Myth 1 â Eating tomato-based products such as ketchup and red pasta sauce prevents prostate cancer. âThe vast majority of studies show no association,â said Alan Kristal, Dr.P.H., associate director of the Hutchinson Centerâs Cancer Prevention Program and a national expert in prostate cancer prevention. Kristal and colleagues last year published results of the largest study to date that aimed to determine whether foods that contain lycopene â the nutrient that puts the red in tomatoes â actually protect against prostate cancer.

After examining blood levels of lycopene in nearly 3,500 men nationwide they found no association. âScientists and the public should understand that early studies supporting an association of dietary lycopene with reduced prostate cancer risk have not been replicated in studies using serum biomarkers of lycopene intake,â the authors reported in Cancer Epidemiology, Biomarkers & Prevention. âRecommendations of professional societies to the public should be modified to reflect the likelihood that increasing lycopene intake will not affect prostate cancer risk.â

# # #

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Questions And Answers About Vitamin D

  • What is vitamin D?

    Vitamin D is a fat-soluble vitamin found in fatty fish, fish liver oil, and eggs. Vitamin D may also be added to dairy products.

    Vitamin D has many actions in the body, including the following:

  • See the Laboratory/Animal/Preclinical Studies section of the health professional version of Prostate Cancer, Nutrition, and Dietary Supplements for information on laboratory and animal studies done using vitamin D.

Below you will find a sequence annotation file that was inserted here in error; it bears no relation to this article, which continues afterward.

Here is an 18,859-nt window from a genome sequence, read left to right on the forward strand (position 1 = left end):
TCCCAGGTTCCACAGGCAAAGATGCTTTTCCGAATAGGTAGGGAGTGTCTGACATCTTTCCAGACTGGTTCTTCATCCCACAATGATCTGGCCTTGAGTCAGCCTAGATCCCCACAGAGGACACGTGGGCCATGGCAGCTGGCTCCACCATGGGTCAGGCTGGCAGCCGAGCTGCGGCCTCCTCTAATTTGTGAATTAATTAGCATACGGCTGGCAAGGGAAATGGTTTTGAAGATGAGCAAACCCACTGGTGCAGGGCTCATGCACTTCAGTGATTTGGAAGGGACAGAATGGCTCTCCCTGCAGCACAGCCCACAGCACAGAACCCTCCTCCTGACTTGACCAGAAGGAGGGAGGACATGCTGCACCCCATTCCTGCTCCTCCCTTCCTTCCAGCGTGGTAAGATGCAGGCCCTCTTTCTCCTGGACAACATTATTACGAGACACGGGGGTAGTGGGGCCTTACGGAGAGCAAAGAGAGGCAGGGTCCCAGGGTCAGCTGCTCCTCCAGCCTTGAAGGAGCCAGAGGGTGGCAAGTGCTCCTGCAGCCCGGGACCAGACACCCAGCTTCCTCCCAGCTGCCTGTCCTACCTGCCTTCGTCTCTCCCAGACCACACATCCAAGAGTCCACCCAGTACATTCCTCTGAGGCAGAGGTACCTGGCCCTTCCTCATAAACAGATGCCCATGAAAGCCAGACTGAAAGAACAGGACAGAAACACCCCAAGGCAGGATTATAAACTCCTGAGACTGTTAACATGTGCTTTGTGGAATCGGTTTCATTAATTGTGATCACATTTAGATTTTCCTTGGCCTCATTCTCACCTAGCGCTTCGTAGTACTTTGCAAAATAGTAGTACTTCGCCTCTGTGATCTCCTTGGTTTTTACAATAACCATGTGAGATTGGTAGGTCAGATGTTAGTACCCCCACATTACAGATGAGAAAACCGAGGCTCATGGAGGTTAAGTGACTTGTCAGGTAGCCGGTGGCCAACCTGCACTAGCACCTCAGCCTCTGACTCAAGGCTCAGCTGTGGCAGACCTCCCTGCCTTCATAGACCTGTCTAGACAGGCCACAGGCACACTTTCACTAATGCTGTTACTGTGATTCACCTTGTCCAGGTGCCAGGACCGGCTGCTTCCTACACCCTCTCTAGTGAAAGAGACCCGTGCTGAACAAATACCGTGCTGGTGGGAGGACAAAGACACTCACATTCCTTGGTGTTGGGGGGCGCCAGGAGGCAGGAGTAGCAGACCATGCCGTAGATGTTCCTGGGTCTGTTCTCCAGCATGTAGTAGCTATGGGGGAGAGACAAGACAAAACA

• Have any studies of vitamin D been done in people?

    Population studies and clinical trials have been done to study the effects of vitamin D on prostate cancer. The results of these studies have been mixed. Some studies have shown a link between Vitamin D levels and prostate cancer, and others have not. There is not enough evidence to know whether giving vitamin D can prevent prostate cancer.

    Combined studies

  • A 2008 review of 45 studies found no link between taking vitamin D and prostate cancer risk.
  • A 2009 study found that men with low levels of sun exposure had an increased risk of prostate cancer and advanced disease.
  • A 2011 review of 25 studies found no link between either vitamin D in the diet or blood levels of vitamin D and the risk of prostate cancer.
  • Population studies

    Clinical trials

    Supplements To Avoid To Prevent Prostate Cancer

    Vitamin pills are big business from chewable ones for children and tablets especially tailored for women going through the menopause to essential oils for dodgy joints and high dose Vitamin C to pep up your immune system, theres a supplement for everyone.

    But can vitamins actually be =bad for your health?

    It seems that your daily pill can do more harm than good.

    Indeed, about a year ago, there was the revelation that fish oil capsules have been linked to high levels of prostate cancer a shock for the millions who take fish oils or omega-3 fatty acids everyday in the quest to ease joint pain, improve heart health and fight mental decline.

    A study of more than 2,000 men found that those with the highest levels of omega-3 in their blood were 71 percent more likely to develop low-grade prostate cancer.

    And its not jut omega-3 that is under scrutiny. According to Dr. Alan Kristal, who led the study at the Fred Hutchinson Cancer Research Centre in Seattle, there is surprisingly little evidence that any vitamin or mineral pills prevent disease unless people are suffering from a nutrient deficiency.